Although graffiti continued during the 1960s, it was not until the 1970s that it started attracting public attention as a serious social problem. The visibility of graffiti had steadily been increasing, as graffiti artists started using spray paint to cover larger areas more colorfully than was previously possible. One of the first graffiti artists to achieve notoriety was a tagger, or name-writer, whose signature "Taki 183" began appearing on walls in four boroughs of New York in 1971. Taki was followed by a hoard of fellow taggers, and by the mid-1970s the primary target of graffiti artists hungry for name-recognition had become the trains of the New York City subway system. Throughout the decade, the city of New York fought a battle with enterprising taggers, whose projects grew rapidly from quick signatures to elaborately stylized versions of their street names, dubbed "Wild Style," that could cover an entire subway car. Even as the transit authorities struggled to remove the colorful paintings, or "throw-ups," New York graffiti was achieving international recognition as part of a nascent hip-hop culture that included rap music and break dancing. Several films immortalize this period, including Wild Style (1982) and Beat Street (1984).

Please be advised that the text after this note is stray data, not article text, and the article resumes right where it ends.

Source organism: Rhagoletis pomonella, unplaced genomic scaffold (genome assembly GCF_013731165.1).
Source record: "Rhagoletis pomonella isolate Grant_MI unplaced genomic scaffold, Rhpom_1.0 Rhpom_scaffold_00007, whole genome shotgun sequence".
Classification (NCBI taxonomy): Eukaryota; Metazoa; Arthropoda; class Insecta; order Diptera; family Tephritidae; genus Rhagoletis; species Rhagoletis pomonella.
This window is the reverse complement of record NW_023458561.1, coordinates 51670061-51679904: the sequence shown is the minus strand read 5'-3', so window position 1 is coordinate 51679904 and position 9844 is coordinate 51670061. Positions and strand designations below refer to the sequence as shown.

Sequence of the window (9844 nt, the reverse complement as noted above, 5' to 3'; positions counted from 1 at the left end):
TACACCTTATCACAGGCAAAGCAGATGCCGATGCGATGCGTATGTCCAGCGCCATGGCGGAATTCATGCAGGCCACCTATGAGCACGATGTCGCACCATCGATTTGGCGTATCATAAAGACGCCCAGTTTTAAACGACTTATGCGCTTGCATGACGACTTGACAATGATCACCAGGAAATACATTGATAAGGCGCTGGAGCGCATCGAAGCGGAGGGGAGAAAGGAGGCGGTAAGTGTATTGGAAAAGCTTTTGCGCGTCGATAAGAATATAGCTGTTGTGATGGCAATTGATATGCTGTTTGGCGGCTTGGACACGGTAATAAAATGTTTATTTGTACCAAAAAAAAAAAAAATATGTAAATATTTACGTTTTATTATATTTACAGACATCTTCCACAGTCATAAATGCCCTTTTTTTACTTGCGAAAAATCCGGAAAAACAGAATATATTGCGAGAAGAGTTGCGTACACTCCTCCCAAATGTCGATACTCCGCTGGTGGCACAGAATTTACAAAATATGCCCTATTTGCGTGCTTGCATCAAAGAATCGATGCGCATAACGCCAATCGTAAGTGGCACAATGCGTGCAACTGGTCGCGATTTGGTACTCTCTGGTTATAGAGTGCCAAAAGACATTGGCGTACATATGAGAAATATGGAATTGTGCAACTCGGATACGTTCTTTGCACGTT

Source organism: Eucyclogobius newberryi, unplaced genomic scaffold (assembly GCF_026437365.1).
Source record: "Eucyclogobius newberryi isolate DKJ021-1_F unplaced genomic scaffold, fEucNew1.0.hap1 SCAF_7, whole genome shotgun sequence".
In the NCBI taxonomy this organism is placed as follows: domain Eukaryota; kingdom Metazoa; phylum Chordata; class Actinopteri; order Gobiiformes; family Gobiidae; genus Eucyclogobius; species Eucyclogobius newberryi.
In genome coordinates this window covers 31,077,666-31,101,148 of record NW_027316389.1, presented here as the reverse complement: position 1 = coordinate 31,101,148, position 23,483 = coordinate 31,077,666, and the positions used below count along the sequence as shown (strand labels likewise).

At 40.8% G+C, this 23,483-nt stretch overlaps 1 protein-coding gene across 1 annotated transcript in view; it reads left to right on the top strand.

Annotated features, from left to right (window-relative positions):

Eventually, a coating was developed that inhibited the application of spray paint onto the surfaces of trains, and in the 1980s a booming art market developed an interest in graffiti marketed as an art form. Several galleries in Manhattan began specializing in graffiti art, and former graffiti artists such as Keith Haring, who got his start doing quick marker drawings in his characteristic outline style, and Jean-Michel Basquiat became instant celebrities, with works selling for hundreds of thousands of dollars. The public fascination with graffiti faded by the end of the decade, as graffiti became increasingly associated with the activity of urban gangs.

—Deborah Broderson

Further Reading:

Phillips, Susan. Wallbangin': Graffiti and Gangs in LA. Chicago, University of Chicago Press, 1999.

Reisner, Robert. Graffiti: Two Thousand Years of Wall Writing. New York, Cowles Book Company, 1971.

Wiese, Markus. New York: Graffiti 1975-1995. Moers, Edition Aragon, 1996.

Wimsatt, William. Bomb the Suburbs: Graffiti, Freight-Hopping, Race and the Search for Hip-Hop's Moral Center. Chicago, Subway and Elevated Press, 1994.